Uterine Contractions.—Like those which occur at term, these are pain ful, although less intense, and they differ in regularity and in rhythm. Instead of pains progressively increasing in duration and in intensity, and which are separated by intervals less and less long, the contractions of miscarriage recur frequently at very long intervals only, during seve ral days, until they finally become established, and expel the fcetus.
Changes in tlu3 Cervix.—These are not at all comparable to those which have occurred at term. Jacquemier thus describes these changes: under the influence of the uterine contractions, there occur alterations in the cervix, which are the first indices of effective labor. These contractions are, for some time, obscure, irregular, as though continuous, with mo mentary exacerbations. The cervix is shortening and softening, the ors are opening, first the external, and then the internal, the vagina is re laxing, and is covered by a thick, abundant mucus. The body of the uterus sinks into the pelvis. Only after the above changes have occurred, do the contractions become regular, and truly intermittent. This period of labor may last a number of days. Once the cervix softened and re laxed, dilatation supervenes quickly enough, if the contractions are good. This dilatation is accomplished as follows. As the cervix softens it shortens—[Does it not rather seem to shorten, from the very fact of the softening? This matter is in dispute.—Ed.]—and the external and inter. nal os approach one another. The internal os insensibly opens more and more, and the contractions act on the external os, the border of which becomes thin, and cutting, as dilatation progresses. The ovum presents at this orifice, and is projected out by a pain. These expulsory pains not only dilate the cervix, and drive out the ovum, but they cause rupture of its adhesions to the uterus. Whence the premature hemorrhages which ordinarily accompany miscarriage, and which, in labor at term, or in ad vanced stages of pregmancy, are only seen after the expulsion of the fcetus. As soon as the entire ovum has been expelled into the vagina, the pains. and the hemorrhage cease.
The phenomena which follow the regular expulsion of the ovum are very similar to those of labor at term, but less accentuated the earlier the period of gestation.
The Lochial Discharge.—This is scarcely noticeable after very early mis carriage, and more and more marked thereafter, especially when the de cidual mucous membrane separates but slowly. The sero-sanguineous discharge then lasts a long time, and in the uterine and vaginal excretions are found blackish debris, often very fetid. Truly, as Garimond has well said, we are dealing not with the lochia, but with a discharge caused by the fact that the miscarriage is incomplete. It ceases with the expulsion
of the last shred.
The Lacteal Secretion.—This is present, as we have already stated, before miscarriage, in cases where the fcetus dies, but it ordinarily recurs after the expulsion of the ovum. Usually this is the case in multiparty, and after the third month. Joulin Itas related a ca,se where milk was secreted six weeks after impregnation.
Finally, involution takes place more rapidly than after labor at term, at least as regards the cervix, which closes much more quickly, and also re gains its length and consistency sooner. The same does not apply to the body, and it is not unusual, after mise,arriage, to find the body of the uterus remain larger than the normal; and in case of frequently repeated miscarriages, this incomplete involution merges into hyperplasia, the more so, indeed, because the precautions taken after miscarriage, parti cularly in the early months, are far less than after term.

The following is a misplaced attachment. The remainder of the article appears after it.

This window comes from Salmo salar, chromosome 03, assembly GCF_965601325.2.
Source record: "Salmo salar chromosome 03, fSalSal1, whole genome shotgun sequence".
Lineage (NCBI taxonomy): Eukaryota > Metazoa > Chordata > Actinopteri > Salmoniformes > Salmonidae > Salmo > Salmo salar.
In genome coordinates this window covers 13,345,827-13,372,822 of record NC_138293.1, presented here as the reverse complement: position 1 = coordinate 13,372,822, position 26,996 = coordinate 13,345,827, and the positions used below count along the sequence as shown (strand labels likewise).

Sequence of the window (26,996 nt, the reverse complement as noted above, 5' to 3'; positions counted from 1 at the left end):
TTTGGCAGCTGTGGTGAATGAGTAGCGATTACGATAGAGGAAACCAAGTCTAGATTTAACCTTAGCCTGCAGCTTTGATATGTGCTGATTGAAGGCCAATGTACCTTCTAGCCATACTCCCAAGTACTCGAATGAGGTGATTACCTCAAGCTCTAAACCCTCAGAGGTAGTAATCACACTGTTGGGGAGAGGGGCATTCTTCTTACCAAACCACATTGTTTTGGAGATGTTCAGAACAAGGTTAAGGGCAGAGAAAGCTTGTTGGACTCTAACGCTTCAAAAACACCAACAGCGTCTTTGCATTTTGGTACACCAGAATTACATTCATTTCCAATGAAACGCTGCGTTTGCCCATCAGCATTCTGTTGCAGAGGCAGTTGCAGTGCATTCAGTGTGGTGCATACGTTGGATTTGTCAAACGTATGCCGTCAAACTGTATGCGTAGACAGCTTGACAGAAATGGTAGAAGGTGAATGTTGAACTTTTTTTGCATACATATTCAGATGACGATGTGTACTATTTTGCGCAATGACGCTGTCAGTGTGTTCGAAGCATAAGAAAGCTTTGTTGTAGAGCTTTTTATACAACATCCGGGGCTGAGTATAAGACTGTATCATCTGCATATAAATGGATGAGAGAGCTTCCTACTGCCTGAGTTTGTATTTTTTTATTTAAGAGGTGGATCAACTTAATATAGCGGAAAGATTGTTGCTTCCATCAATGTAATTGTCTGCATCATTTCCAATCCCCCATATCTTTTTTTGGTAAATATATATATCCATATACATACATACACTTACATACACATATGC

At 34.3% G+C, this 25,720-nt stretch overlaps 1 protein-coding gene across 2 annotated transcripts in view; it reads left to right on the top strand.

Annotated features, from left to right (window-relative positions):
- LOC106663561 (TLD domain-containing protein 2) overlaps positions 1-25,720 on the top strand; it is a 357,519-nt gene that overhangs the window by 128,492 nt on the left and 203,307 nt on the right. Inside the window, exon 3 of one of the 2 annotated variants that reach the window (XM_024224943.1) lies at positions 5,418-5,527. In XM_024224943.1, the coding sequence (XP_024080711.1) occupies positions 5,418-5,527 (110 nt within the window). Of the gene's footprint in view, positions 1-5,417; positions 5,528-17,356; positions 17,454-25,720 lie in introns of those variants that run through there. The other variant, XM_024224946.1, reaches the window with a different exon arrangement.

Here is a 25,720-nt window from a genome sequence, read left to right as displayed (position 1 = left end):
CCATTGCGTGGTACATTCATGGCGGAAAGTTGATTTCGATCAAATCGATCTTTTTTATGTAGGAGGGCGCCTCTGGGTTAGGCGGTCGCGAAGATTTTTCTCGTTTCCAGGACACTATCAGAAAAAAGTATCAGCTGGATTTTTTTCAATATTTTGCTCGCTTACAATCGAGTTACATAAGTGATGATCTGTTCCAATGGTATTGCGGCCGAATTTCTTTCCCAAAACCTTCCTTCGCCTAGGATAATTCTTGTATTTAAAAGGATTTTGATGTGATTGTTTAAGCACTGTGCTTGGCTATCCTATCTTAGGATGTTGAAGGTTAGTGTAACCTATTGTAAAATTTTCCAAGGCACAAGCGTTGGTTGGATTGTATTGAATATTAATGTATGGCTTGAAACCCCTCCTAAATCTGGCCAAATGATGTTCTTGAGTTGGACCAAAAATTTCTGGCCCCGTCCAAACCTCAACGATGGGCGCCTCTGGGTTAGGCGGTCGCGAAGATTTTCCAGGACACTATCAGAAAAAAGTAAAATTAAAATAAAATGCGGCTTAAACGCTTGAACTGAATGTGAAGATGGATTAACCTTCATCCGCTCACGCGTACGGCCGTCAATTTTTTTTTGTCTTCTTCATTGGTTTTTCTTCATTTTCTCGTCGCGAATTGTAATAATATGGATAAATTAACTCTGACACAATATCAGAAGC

After-pains do not follow miscarriages in the first months; usually they are not present till after the fifth in multiparty. When they do exist, it is usually proof that the miscarriage was incomplete, and that shreds of the decidua are still in the uterus.
the diagnosis of miscarriage there are included a num ber of questions: 1. Is the woman pregnant? 2. Pregnancy assured, are the symptoms those of pure uterine congestion or of beginning miscar riage? 3. Is miscarriage inevitable? 4. Is the miscarriage complete, or are there still in the uterus shreds of membrane, of placenta, or of deci dna ? Is the woman pregnant ? If the diagnosis of pregnancy is easy, after the fourth month, when the fcetal heart, and the active movements, of the ftetus are appreciable, it is far from being so in the earlier months when all we possess are the probable signs. There is nevertheless one sign which may be of the highest importance, and this is the suppression of the menses. If the woman was regular up to the time of suppression, if this latter has occurred without morbid cause, if the rational signs of pregnancy are present, if, in case of a nullipara, the mammary areola, and Montgomery's follicles are present, then the chances are great that we are dealing with pregnancy. If, under such circumstances, persistent lumbo hypogastric pains appear, with momentary exacerbations; if, at the same time, there appear an abundant bloody discharge, persisting, and mixed with clots; if at the same time, the cervix is scrftened, and the external os is open, we are nearly certain that we are in the presence of a miscar riage. One point only is in doubt, if we have not been present from the start, and have not seen the discharge and clots,—this is if the miscar riage is complete or not.